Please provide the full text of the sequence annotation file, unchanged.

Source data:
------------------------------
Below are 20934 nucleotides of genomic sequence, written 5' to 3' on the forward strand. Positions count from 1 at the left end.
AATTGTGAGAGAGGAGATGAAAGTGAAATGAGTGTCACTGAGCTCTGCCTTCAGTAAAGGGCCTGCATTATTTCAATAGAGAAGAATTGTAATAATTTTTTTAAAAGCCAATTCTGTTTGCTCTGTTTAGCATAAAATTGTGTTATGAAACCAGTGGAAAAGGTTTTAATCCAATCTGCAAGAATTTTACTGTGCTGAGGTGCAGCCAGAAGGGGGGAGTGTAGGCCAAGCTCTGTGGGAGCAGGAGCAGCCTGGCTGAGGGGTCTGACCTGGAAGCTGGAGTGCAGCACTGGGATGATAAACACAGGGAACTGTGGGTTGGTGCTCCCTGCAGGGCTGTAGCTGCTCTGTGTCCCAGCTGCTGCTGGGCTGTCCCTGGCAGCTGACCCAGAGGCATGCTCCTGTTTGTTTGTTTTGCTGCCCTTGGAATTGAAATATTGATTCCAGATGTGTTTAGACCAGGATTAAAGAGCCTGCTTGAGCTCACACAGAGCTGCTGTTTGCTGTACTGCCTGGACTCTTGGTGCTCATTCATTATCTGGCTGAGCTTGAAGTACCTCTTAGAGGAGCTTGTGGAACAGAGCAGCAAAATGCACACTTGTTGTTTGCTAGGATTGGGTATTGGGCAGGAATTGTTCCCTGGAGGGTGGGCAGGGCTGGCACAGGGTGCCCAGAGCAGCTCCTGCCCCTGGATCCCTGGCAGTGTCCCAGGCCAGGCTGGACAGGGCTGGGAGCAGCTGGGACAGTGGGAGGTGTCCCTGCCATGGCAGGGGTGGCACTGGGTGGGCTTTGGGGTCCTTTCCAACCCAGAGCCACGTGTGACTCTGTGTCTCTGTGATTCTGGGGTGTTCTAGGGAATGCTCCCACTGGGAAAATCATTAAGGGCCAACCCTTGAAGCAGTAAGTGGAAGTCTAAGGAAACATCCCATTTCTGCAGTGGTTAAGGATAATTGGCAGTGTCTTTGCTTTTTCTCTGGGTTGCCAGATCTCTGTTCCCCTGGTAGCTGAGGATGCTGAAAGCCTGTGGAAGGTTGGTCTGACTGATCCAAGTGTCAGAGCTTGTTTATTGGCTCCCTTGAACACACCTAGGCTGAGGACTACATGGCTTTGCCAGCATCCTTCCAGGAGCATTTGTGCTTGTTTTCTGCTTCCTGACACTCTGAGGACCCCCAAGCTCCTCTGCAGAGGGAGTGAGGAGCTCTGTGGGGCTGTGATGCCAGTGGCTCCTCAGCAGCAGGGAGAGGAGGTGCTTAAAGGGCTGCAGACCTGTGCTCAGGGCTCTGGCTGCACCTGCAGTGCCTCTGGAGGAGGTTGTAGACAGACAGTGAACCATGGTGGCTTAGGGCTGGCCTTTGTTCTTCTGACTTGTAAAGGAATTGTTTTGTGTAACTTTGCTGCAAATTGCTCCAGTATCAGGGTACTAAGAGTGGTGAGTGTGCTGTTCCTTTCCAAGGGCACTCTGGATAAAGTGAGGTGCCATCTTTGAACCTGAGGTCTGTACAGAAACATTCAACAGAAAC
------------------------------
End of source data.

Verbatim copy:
Below are 20934 nucleotides of genomic sequence, written 5' to 3' on the forward strand. Positions count from 1 at the left end.
AATTGTGAGAGAGGAGATGAAAGTGAAATGAGTGTCACTGAGCTCTGCCTTCAGTAAAGGGCCTGCATTATTTCAATAGAGAAGAATTGTAATAATTTTTTTAAAAGCCAATTCTGTTTGCTCTGTTTAGCATAAAATTGTGTTATGAAACCAGTGGAAAAGGTTTTAATCCAATCTGCAAGAATTTTACTGTGCTGAGGTGCAGCCAGAAGGGGGGAGTGTAGGCCAAGCTCTGTGGGAGCAGGAGCAGCCTGGCTGAGGGGTCTGACCTGGAAGCTGGAGTGCAGCACTGGGATGATAAACACAGGGAACTGTGGGTTGGTGCTCCCTGCAGGGCTGTAGCTGCTCTGTGTCCCAGCTGCTGCTGGGCTGTCCCTGGCAGCTGACCCAGAGGCATGCTCCTGTTTGTTTGTTTTGCTGCCCTTGGAATTGAAATATTGATTCCAGATGTGTTTAGACCAGGATTAAAGAGCCTGCTTGAGCTCACACAGAGCTGCTGTTTGCTGTACTGCCTGGACTCTTGGTGCTCATTCATTATCTGGCTGAGCTTGAAGTACCTCTTAGAGGAGCTTGTGGAACAGAGCAGCAAAATGCACACTTGTTGTTTGCTAGGATTGGGTATTGGGCAGGAATTGTTCCCTGGAGGGTGGGCAGGGCTGGCACAGGGTGCCCAGAGCAGCTCCTGCCCCTGGATCCCTGGCAGTGTCCCAGGCCAGGCTGGACAGGGCTGGGAGCAGCTGGGACAGTGGGAGGTGTCCCTGCCATGGCAGGGGTGGCACTGGGTGGGCTTTGGGGTCCTTTCCAACCCAGAGCCACGTGTGACTCTGTGTCTCTGTGATTCTGGGGTGTTCTAGGGAATGCTCCCACTGGGAAAATCATTAAGGGCCAACCCTTGAAGCAGTAAGTGGAAGTCTAAGGAAACATCCCATTTCTGCAGTGGTTAAGGATAATTGGCAGTGTCTTTGCTTTTTCTCTGGGTTGCCAGATCTCTGTTCCCCTGGTAGCTGAGGATGCTGAAAGCCTGTGGAAGGTTGGTCTGACTGATCCAAGTGTCAGAGCTTGTTTATTGGCTCCCTTGAACACACCTAGGCTGAGGACTACATGGCTTTGCCAGCATCCTTCCAGGAGCATTTGTGCTTGTTTTCTGCTTCCTGACACTCTGAGGACCCCCAAGCTCCTCTGCAGAGGGAGTGAGGAGCTCTGTGGGGCTGTGATGCCAGTGGCTCCTCAGCAGCAGGGAGAGGAGGTGCTTAAAGGGCTGCAGACCTGTGCTCAGGGCTCTGGCTGCACCTGCAGTGCCTCTGGAGGAGGTTGTAGACAGACAGTGAACCATGGTGGCTTAGGGCTGGCCTTTGTTCTTCTGACTTGTAAAGGAATTGTTTTGTGTAACTTTGCTGCAAATTGCTCCAGTATCAGGGTACTAAGAGTGGTGAGTGTGCTGTTCCTTTCCAAGGGCACTCTGGATAAAGTGAGGTGCCATCTTTGAACCTGAGGTCTGTACAGAAACATTCAACAGAAAC